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 Table of Contents    
CASE REPORT
Year : 2016  |  Volume : 60  |  Issue : 2  |  Page : 131-134  

Simultaneous pancreas–kidney transplant for type I diabetes with renal failure: Anaesthetic considerations


1 Department of Anaesthesiology and Critical Care, Amrita Institute of Medical Sciences and Research Centre, Amrita Vishwa Vidyapeetham, Kochi, Kerala, India
2 Department of Gastrosurgery and Solid Organ Transplant, Amrita Institute of Medical Sciences and Research Centre, Amrita Vishwa Vidyapeetham, Kochi, Kerala, India

Date of Web Publication12-Feb-2016

Correspondence Address:
Lakshmi Kumar
Department of Anaesthesiology and Critical Care, Amrita Institute of Medical Sciences and Research Centre, Kochi, Kerala
India
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Source of Support: None, Conflict of Interest: None


DOI: 10.4103/0019-5049.176270

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Pancreatic grafts have been successfully used in patients with diabetes and are combined with kidney transplantation in patients with renal failure. The propagation of awareness in organ donation in India has increased the donor pool of transplantable organs in the last few years making multi visceral transplants feasible in our country. We present the anaesthetic management of a 32-year-old male with diabetes mellitus and end-stage renal failure who was successfully managed with a combined pancreas and kidney transplantation.

Keywords: Anesthesia, kidney, pancreas, transplant, type I diabetes


How to cite this article:
Kumar L, Surendran S, Kesavan R, Menon RN. Simultaneous pancreas–kidney transplant for type I diabetes with renal failure: Anaesthetic considerations. Indian J Anaesth 2016;60:131-4

How to cite this URL:
Kumar L, Surendran S, Kesavan R, Menon RN. Simultaneous pancreas–kidney transplant for type I diabetes with renal failure: Anaesthetic considerations. Indian J Anaesth [serial online] 2016 [cited 2020 Sep 19];60:131-4. Available from: http://www.ijaweb.org/text.asp?2016/60/2/131/176270


   Introduction Top


Pancreatic transplants are performed worldwide for type I diabetes with renal failure and have shown to improve survival and quality of life.[1] Most of the reports are from countries with established organ donation programmes, but increasing awareness on organ donation in India could lead to an increase in the use of multi visceral transplants as a treatment modality in the next few years. The types of pancreatic transplants include simultaneous pancreas kidney (SPK), pancreas after kidney and pancreas alone transplants.[2] The most commonly performed are the SPK transplants usually in young diabetics with renal failure.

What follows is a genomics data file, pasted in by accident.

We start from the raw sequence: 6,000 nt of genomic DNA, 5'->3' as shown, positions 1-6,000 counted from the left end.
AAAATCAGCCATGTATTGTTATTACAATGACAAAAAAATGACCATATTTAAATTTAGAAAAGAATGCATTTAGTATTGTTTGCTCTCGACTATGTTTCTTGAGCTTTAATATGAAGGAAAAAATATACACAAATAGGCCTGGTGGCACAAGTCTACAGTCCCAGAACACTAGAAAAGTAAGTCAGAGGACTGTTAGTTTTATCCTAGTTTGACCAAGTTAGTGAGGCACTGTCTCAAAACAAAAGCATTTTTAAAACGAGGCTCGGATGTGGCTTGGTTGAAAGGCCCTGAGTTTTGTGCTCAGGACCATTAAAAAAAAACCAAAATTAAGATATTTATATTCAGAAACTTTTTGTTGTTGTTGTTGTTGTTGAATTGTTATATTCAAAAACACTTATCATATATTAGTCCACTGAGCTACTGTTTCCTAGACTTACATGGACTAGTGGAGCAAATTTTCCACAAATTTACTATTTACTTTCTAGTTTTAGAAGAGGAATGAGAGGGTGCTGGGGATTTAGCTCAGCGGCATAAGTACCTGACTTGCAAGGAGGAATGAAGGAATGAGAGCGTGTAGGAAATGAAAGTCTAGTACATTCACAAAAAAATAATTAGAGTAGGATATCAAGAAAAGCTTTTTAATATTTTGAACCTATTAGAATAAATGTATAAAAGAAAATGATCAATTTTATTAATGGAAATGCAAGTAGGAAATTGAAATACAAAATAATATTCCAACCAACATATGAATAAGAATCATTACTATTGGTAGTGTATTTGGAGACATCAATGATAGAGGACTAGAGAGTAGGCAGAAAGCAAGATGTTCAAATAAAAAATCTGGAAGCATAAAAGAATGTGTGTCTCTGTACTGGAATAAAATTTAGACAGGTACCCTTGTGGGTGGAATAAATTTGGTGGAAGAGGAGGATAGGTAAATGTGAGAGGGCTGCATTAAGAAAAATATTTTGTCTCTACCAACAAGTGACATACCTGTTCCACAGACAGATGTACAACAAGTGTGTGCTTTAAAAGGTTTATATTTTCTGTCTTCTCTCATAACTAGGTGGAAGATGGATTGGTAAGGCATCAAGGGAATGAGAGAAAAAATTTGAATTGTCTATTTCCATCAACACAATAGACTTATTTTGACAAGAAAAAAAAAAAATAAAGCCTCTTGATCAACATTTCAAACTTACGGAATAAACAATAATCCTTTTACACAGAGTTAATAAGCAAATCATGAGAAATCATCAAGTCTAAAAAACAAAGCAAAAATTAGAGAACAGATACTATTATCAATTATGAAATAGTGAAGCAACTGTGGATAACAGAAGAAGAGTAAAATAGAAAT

Case Report Top


A 32-year-old male with a history of insulin-dependent diabetes mellitus (IDDM) since 19 years of age presented with uncontrolled blood sugars and pedal oedema. He was detected to have diabetic nephropathy for the previous 2 years when he presented with frothing of urine. His glycosylated haemoglobin A1c was 11.8%, and a continuous subcutaneous insulin infusion with a pump had been prescribed as conventional insulin treatment failed to control his blood sugars. He had end organ involvement from diabetes manifesting both as nephropathy and proliferative retinopathy. He was also hypertensive and hypothyroid for which he was on treatment with a calcium channel blocker and beta blocker and 175 μg of tablet thyroxin per day. His renal functions showed a creatinine clearance of 20–30ml/min, (Class IV chronic kidney disease [CKD])[3] and had not been initiated on haemodialysis. In view of his age, difficult blood sugar control, end organ involvement with diabetes and poor quality of life, a multidisciplinary team decision was to list him for a SPK transplant.

A coronary angiogram was performed in our patient following an inconclusive stress test that revealed mild coronary artery disease. Multi systemic examinations including respiratory, central nervous system and liver were also performed to exclude contraindications for the transplant. After a detailed pre-anaesthesia evaluation, the patient was scheduled for surgery. The challenges anticipated were blood sugar control during the surgery, deterioration of native renal function perioperatively until the function of the new graft picked up, and preparedness of the team at the time of availability of the donor. When a suitable matched donor was identified following brain death, the patient was called in and investigations were performed according to protocols. The insulin pump was disconnected and insulin infusion started according to the protocol. The recipient was taken to theatre once the donor lymphocyte cross match was negative. He was started on infusion of prostaglandin E1 at 0.025 μg/kg/h as a vasodilator to optimise vascular flow and 5000 U unfractionated heparin subcutaneously for thromboprophylaxis. His investigations at the time of surgery were haemoglobin 9.9 g/dl, urea 88.8 mg/dl, creatinine 3.79 mg/dl, albumin 2.58 g/dl, sodium 143 mEq/L and potassium 4.2 mEq/L. Immunosuppression was induced with interleukin 2 receptor blocker basiliximab and protocols for maintenance planned with prednisolone, tacrolimus and mycophenolate mofetil.